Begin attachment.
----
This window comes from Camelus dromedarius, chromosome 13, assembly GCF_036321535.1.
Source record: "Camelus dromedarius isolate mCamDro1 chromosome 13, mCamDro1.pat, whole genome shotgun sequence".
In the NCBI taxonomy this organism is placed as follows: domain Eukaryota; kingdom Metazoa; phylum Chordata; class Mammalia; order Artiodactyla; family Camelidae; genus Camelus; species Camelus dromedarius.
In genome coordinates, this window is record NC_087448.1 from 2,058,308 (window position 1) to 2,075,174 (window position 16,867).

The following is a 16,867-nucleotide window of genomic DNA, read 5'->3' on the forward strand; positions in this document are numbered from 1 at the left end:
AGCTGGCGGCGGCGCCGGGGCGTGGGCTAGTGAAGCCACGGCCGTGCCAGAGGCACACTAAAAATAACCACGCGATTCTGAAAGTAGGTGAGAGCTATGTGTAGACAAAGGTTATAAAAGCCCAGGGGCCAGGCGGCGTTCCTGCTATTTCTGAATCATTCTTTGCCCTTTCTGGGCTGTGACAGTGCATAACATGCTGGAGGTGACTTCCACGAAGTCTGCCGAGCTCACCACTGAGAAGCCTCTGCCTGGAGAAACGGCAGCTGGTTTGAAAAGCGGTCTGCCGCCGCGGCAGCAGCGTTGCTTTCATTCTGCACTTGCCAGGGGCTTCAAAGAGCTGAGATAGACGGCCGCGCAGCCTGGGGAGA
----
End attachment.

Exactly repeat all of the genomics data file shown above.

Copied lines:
This window comes from Camelus dromedarius, chromosome 13, assembly GCF_036321535.1.
Source record: "Camelus dromedarius isolate mCamDro1 chromosome 13, mCamDro1.pat, whole genome shotgun sequence".
In the NCBI taxonomy this organism is placed as follows: domain Eukaryota; kingdom Metazoa; phylum Chordata; class Mammalia; order Artiodactyla; family Camelidae; genus Camelus; species Camelus dromedarius.
In genome coordinates, this window is record NC_087448.1 from 2,058,308 (window position 1) to 2,075,174 (window position 16,867).

The following is a 16,867-nucleotide window of genomic DNA, read 5'->3' on the forward strand; positions in this document are numbered from 1 at the left end:
AGCTGGCGGCGGCGCCGGGGCGTGGGCTAGTGAAGCCACGGCCGTGCCAGAGGCACACTAAAAATAACCACGCGATTCTGAAAGTAGGTGAGAGCTATGTGTAGACAAAGGTTATAAAAGCCCAGGGGCCAGGCGGCGTTCCTGCTATTTCTGAATCATTCTTTGCCCTTTCTGGGCTGTGACAGTGCATAACATGCTGGAGGTGACTTCCACGAAGTCTGCCGAGCTCACCACTGAGAAGCCTCTGCCTGGAGAAACGGCAGCTGGTTTGAAAAGCGGTCTGCCGCCGCGGCAGCAGCGTTGCTTTCATTCTGCACTTGCCAGGGGCTTCAAAGAGCTGAGATAGACGGCCGCGCAGCCTGGGGAGA